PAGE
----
The Coats’ move opens a third Senate seat for the 2016 election cycle. A fourth may soon be coming if Sen. Marco Rubio (R-FL) decides to forgo re-election in order to concentrate on a presidential campaign, as expected. Earlier in the year, Democratic senators Barbara Boxer (CA) and Barbara Mikulski (MD) announced their respective retirements.
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Senate ’16 Taking Shape

With several political moves being made this week and last, some of the key 2016 US Senate races are already coming together. Below is a quick recap of the states where action is presently occurring:

Alaska – Sen. Lisa Murkowski (R): Democrats’ first choice is former Sen. Mark Begich (D). Bypassing a race to reclaim his former position as mayor of Anchorage, Begich has instead formed a new consulting firm. He has not yet ruled out a run against Sen. Murkowski, so this potential challenge remains alive.

Arizona – Sen. John McCain (R): A budding Republican primary challenge for the 2008 GOP presidential nominee seems assured. Rep. Matt Salmon (R-AZ-5) may be the strongest potential Republican challenger, and is moving toward running. Rep. Kyrsten Sinema (D-AZ-9) is a possible Democratic contender, more likely to run if Salmon progresses with his intra-party challenge.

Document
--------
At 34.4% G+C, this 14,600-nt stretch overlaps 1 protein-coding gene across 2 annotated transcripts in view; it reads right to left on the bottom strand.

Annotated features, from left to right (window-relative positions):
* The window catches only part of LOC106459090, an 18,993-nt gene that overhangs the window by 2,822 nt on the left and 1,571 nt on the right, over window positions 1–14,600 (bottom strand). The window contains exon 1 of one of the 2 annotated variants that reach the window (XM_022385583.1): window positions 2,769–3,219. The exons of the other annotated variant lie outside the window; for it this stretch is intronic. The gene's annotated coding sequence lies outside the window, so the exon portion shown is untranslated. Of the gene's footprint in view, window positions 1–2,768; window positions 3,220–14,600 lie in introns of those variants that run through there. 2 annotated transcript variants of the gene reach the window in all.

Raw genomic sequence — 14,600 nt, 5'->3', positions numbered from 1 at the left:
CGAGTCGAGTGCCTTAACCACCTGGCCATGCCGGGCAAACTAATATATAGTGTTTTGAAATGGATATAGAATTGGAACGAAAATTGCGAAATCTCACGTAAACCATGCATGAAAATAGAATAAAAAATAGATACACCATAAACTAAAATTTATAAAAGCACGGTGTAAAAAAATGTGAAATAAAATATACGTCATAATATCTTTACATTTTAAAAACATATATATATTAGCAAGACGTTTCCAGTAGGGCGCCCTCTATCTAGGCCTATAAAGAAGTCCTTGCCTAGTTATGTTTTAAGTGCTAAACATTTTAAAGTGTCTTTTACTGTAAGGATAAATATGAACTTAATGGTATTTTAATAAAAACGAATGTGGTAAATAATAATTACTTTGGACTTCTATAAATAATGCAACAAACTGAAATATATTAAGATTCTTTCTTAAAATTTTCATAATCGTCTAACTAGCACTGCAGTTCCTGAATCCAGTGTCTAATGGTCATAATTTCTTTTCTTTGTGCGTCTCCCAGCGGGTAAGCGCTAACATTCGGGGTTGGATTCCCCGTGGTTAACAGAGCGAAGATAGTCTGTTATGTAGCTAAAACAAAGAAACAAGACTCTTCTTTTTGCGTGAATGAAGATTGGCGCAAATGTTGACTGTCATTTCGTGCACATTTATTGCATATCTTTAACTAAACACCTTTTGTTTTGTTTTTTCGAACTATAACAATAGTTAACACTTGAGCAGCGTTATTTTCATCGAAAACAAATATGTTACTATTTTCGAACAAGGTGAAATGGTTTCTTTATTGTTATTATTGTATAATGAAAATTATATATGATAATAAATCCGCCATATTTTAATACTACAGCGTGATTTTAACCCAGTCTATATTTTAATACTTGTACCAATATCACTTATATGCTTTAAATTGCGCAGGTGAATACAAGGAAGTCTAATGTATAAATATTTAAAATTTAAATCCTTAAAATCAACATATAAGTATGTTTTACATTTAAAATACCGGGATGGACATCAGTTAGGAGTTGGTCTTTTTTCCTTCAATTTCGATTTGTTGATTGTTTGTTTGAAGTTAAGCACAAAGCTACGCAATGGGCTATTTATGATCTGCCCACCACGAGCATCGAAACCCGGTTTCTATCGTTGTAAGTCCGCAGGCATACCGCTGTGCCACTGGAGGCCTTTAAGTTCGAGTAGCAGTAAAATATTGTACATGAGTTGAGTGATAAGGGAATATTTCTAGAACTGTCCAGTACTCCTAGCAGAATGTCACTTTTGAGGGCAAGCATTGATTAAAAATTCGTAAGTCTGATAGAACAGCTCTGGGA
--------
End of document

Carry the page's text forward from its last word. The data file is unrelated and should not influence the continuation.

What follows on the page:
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Is Illinois Another California?

Much of the early Senate political coverage has been devoted to the open California Senate race, but now the Illinois contest is about to make an equivalent amount of news.

For several weeks, speculation, not denied by her staff, that Rep. Tammy Duckworth (D-IL-8) is seriously considering challenging Sen. Mark Kirk (R) came true last week when the congresswoman herself confirmed the sentiment. She had recently given birth towards the end of 2014 and had previously not been granting interviews.

Sen. Kirk, representing a highly Democratic state after his tight 48-46 percent win over then-state treasurer Alexi Giannoulius (D) in the Republican landslide year of 2010, later suffered a serious stroke that put him on a long road to recovery. The presidential year turnout model in a reliably Democratic state against a weakened Republican incumbent sets this race as the party’s best 2016 conversion opportunity in the nation.

Duckworth is the first female double-amputee of the Iraq War. She sustained severe injuries to both legs when an enemy rocket struck the helicopter she was co-piloting. After a long recuperation, she decided to embark on a career in public service. She challenged Rep. Peter Roskam (R-IL-6) in a marginal district in the heavily Democratic year of 2006. Backed as one of the strongest Democratic challengers in the nation that year, she still fell short, losing 51-48 percent.